Rocket flight test

On Saturday, April 27, the rocket team from the Clark College Aerospace & Robotic program traveled to Brothers, Oregon, and successfully launched their rocket, named “Emperor Penguin,” for the first time this year.

Here are some noteworthy highlights from our expedition:

The crew: Five students Ethan Walters, Vyacheslav Lukiyanchuk, Alex Kari, Rebekah Irvin, and Bladen Mitchell, and advisor Sophie Lin

The rocket: “Emperor Penguin” is 14 feet long and weighs about 63 pounds

The journey: It is a long drive (about four hours) to the launch site in Brothers, Oregon. Departing from campus at 5:30 a.m., the crew arrived at Brothers around 9:30 a.m.

Tasks accomplished: Demonstrating remarkable efficiency, the team accomplished two major tasks during the trip:

  • An ejection charge test to figure out the black powder needed for rocket separations, and
  • A flight test to assess the rocket’s design, construction, and avionics system.

The flight test: The rocket soared to an altitude of roughly 7,200 feet before safely landing approximately 0.5 miles from the launch pad.

Retrieving the rocket: Despite a glitch in the GPS system onboard the rocket, the team successfully located it utilizing a radio tracker, with an unexpected assist from a team member and her dog, who managed to find the rocket before the radio tracker.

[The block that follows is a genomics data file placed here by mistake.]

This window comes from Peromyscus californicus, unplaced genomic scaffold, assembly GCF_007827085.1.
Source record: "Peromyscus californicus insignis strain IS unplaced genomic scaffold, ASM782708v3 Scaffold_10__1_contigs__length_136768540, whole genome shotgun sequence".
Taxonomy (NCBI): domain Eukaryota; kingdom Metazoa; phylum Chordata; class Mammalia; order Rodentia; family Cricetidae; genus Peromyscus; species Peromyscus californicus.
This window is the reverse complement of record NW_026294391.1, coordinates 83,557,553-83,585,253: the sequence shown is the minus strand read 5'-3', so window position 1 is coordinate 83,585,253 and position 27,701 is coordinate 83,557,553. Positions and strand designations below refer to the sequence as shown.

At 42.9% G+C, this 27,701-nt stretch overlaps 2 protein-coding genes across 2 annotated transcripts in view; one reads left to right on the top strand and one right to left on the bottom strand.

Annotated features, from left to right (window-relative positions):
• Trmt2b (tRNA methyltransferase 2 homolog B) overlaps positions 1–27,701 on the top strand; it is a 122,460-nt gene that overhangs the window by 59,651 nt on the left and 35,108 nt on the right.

Other college teams at the launch site: Two other college teams, one from Oregon State University and another from Portland State University, were present at Brothers, though neither managed to launch their rockets that Saturday. During the weekend, the Clark College rocket team was the only college team to launch and recover a rocket without any deployment failure successfully.

Returning to campus: Wrapping up their activities, the team departed Brothers at 7:30 p.m. and returned to campus by 1:30 a.m. the next day.

Next flight test: Looking ahead, the team plans to return to Brothers in mid-May for another flight test, utilizing a motor designed and constructed by their students.

Ultimate goal: The team plans to fly “Emperor Penguin” at the 2024 Spaceport America Cup competition in New Mexico, alongside approximately 160 teams from across the globe. Stay tuned for further updates as we progress towards this competition!

Special Note: Last year, Clark’s team was the only community college team among 1,700 teams.

Learn more

Photos courtesy of Xiunu “Sophie” Lin, Ph. D.

Spaceport America Cup

Four Clark Aerospace students carry their Little Penguin rocket to the launch pad at Spaceport America Cup.

The Clark Aerospace team launched its rocket, Little Penguin, at Spaceport America Cup competition in Las Cruces, New Mexico in June. It is the world’s largest IREC (Intercollegiate Rocket Engineering Competition) for student rocketry teams.  

Nearly 6,000 rocketeers on 158 teams hailing from 24 countries competed at Spaceport. Clark College was the only community college accepted to participate in the competition.